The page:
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    Emirates wants new Boeing jet put through ,hell on Earth, in test

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    Emirates wants new Boeing jet put through ,hell on Earth, in test:: The testing and certification of aircraft have been under scrutiny after the grounding of Boeing,s 737 MAX jet, following two fatal crashes, while problems with several models have led some airlines to accuse plane and engine makers of over-promising on performance capabilities. "We need to be absolutely sure that as she comes together, as she starts flying, everything is done in a manner that it should be done," Clark said of the 777x. "I want one aircraft to go through hell on Earth, basically to make sure it all works." A panel of international regulators last month heavily criticised the FAA,s review of the MAX, while congressional committees have voiced concerns over a close relationship between the FAA and Boeing. Boeing did not directly address the international regulators, findings but said it was committed to working with the FAA to improve the certification process, while the FAA said it would take appropriate action following the recommendations. @Worldnews

    Emirates wants new Boeing jet put through ,hell on Earth, in test:: The testing and certification of aircraft have been under scrutiny after the grounding of Boeing,s 737 MAX jet, following two fatal crashes, while problems with several models have led some airlines to accuse plane and engine makers of over-promising on performance capabilities. "We need to be absolutely sure that as she comes together, as she starts flying, everything is done in a manner that it should be done," Clark said of the 777x. "I want one aircraft to go through hell on Earth, basically to make sure it all works." A panel of international regulators last month heavily criticised the FAA,s review of the MAX, while congressional committees have voiced concerns over a close relationship between the FAA and Boeing. Boeing did not directly address the international regulators, findings but said it was committed to working with the FAA to improve the certification process, while the FAA said it would take appropriate action following the recommendations. @Worldnews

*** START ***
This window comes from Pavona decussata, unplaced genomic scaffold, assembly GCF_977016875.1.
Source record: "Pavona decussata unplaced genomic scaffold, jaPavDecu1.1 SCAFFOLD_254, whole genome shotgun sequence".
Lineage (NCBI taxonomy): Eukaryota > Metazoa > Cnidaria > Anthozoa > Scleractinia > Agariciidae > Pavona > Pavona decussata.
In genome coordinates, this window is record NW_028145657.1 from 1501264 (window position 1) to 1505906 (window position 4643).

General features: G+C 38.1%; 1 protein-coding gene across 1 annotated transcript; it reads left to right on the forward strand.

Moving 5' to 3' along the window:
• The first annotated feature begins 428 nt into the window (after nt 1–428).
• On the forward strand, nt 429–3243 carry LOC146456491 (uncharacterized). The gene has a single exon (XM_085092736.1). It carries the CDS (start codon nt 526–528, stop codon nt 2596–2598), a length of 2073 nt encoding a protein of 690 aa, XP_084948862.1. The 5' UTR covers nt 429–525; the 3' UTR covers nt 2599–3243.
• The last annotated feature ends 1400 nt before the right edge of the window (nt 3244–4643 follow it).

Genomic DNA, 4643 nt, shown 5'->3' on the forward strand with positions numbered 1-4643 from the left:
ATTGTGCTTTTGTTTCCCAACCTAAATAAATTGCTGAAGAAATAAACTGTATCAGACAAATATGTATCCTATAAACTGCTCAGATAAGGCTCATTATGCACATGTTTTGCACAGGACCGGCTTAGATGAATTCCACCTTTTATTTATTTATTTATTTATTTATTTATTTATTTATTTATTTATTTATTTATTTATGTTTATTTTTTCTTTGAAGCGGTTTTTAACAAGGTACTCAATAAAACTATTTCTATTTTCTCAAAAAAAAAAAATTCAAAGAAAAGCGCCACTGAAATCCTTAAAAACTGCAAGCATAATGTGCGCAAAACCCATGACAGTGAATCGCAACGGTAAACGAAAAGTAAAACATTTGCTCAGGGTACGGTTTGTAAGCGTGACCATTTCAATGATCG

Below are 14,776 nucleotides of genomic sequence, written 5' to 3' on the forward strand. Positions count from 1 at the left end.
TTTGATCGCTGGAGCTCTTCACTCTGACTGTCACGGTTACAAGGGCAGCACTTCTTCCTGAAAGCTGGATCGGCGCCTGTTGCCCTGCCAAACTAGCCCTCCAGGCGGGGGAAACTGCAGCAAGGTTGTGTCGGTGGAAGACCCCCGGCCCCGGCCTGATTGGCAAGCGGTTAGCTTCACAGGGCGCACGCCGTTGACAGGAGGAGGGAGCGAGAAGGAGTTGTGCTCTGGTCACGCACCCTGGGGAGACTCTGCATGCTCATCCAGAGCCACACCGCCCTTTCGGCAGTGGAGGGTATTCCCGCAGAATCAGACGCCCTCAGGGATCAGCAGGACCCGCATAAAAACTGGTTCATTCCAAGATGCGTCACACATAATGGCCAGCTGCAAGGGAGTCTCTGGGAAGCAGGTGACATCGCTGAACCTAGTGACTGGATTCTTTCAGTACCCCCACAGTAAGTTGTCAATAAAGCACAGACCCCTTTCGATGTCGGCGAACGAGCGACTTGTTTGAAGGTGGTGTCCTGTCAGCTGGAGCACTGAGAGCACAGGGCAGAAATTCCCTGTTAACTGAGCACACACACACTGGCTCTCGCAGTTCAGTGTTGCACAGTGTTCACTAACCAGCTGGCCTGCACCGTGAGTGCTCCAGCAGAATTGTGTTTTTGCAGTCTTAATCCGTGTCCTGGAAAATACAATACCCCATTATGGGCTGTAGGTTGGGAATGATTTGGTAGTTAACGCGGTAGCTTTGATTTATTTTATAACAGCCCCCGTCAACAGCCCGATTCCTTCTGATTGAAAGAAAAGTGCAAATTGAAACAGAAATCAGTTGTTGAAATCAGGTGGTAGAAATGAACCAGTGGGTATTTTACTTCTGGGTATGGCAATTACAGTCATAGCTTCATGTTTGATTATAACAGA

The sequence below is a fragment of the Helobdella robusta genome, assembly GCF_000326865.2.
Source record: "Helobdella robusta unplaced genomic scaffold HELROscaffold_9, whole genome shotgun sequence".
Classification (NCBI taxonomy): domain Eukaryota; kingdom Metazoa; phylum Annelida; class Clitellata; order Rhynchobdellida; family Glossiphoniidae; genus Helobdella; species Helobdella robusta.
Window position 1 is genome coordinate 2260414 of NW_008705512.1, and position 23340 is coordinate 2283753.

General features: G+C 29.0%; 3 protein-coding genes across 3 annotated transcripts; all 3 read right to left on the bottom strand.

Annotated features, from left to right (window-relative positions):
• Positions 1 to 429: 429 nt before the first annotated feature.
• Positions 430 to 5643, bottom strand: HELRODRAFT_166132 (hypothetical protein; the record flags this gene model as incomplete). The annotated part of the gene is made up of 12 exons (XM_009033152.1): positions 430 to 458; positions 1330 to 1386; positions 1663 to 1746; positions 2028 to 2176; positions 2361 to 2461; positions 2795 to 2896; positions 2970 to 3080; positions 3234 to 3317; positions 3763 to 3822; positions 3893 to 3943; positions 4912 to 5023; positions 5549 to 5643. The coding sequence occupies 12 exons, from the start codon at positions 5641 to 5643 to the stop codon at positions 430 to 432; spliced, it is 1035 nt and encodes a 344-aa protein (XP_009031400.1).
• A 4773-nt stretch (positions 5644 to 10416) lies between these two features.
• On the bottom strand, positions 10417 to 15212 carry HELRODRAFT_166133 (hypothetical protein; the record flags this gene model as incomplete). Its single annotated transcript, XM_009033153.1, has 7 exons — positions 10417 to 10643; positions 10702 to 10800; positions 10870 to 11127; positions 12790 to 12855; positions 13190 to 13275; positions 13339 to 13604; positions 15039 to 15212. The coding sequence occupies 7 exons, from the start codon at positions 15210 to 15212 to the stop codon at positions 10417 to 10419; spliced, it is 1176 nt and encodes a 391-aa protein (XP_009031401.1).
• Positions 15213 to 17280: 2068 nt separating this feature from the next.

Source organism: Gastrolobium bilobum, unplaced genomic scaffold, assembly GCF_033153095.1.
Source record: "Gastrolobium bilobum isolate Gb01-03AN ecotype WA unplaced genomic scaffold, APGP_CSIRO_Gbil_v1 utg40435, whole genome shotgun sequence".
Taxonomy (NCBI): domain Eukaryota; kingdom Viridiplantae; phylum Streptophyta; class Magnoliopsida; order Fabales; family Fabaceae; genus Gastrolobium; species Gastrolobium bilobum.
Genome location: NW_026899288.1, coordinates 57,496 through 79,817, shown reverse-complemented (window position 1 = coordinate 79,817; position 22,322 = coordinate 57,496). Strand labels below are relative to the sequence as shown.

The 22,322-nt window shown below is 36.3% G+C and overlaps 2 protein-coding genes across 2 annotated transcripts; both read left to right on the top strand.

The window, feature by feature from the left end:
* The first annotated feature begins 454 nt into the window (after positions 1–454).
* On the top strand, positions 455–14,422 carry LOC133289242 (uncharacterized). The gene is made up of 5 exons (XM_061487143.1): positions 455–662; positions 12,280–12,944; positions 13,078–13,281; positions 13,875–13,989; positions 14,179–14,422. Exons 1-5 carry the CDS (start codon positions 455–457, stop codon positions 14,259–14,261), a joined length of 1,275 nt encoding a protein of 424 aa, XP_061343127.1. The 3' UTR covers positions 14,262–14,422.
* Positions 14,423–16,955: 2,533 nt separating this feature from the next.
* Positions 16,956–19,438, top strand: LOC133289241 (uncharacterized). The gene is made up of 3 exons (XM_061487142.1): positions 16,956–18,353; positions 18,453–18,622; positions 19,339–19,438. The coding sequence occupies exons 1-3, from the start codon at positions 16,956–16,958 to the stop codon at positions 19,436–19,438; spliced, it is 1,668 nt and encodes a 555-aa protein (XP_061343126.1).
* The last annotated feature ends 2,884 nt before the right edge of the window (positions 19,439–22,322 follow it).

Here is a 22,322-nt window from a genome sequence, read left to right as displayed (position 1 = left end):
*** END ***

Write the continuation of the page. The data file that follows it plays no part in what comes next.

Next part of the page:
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    California takes a strike at oil industry, blocks new fracking

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    California takes a strike at oil industry, blocks new fracking:: California halted approvals of new oil wells that use high-pressure steam extraction techniques following recent leaks at a Chevron Corp. facility in Kern County. Regulators will consult with experts to determine whether the process can be done safely during the moratorium, the state,s Department of Conservation said in a statement Tuesday. California also said it will have an independent audit of its permitting process for hydraulic fracturing and other methods of stimulating crude flows. Shares of California Resources Corp. tumbled as much as 32% on the news while Berry Petroleum Corp., which operates in the state as well, slumped 18%. "These are necessary steps to strengthen oversight of oil and gas extraction as we phase out our dependence on fossil fuels and focus on clean energy sources," Governor Gavin Newsom said. "This transition cannot happen overnight; it must advance in a deliberate way to protect people, our environment, and our economy." The Department of Conservation fined Chevron $2.7 million last month after several "surface expressions" of water, steam and oil were found at the Cymric field near Bakersfield. The leaks were likely the result of steam operations and created a "significant threat of harm to human health and the environment," the department said. Chevron is among companies using steam injection to help crude flow from older wells that have little natural pressure. Representatives for Chevron and California Resources didn,t immediately comment on Tuesday. @Worldnews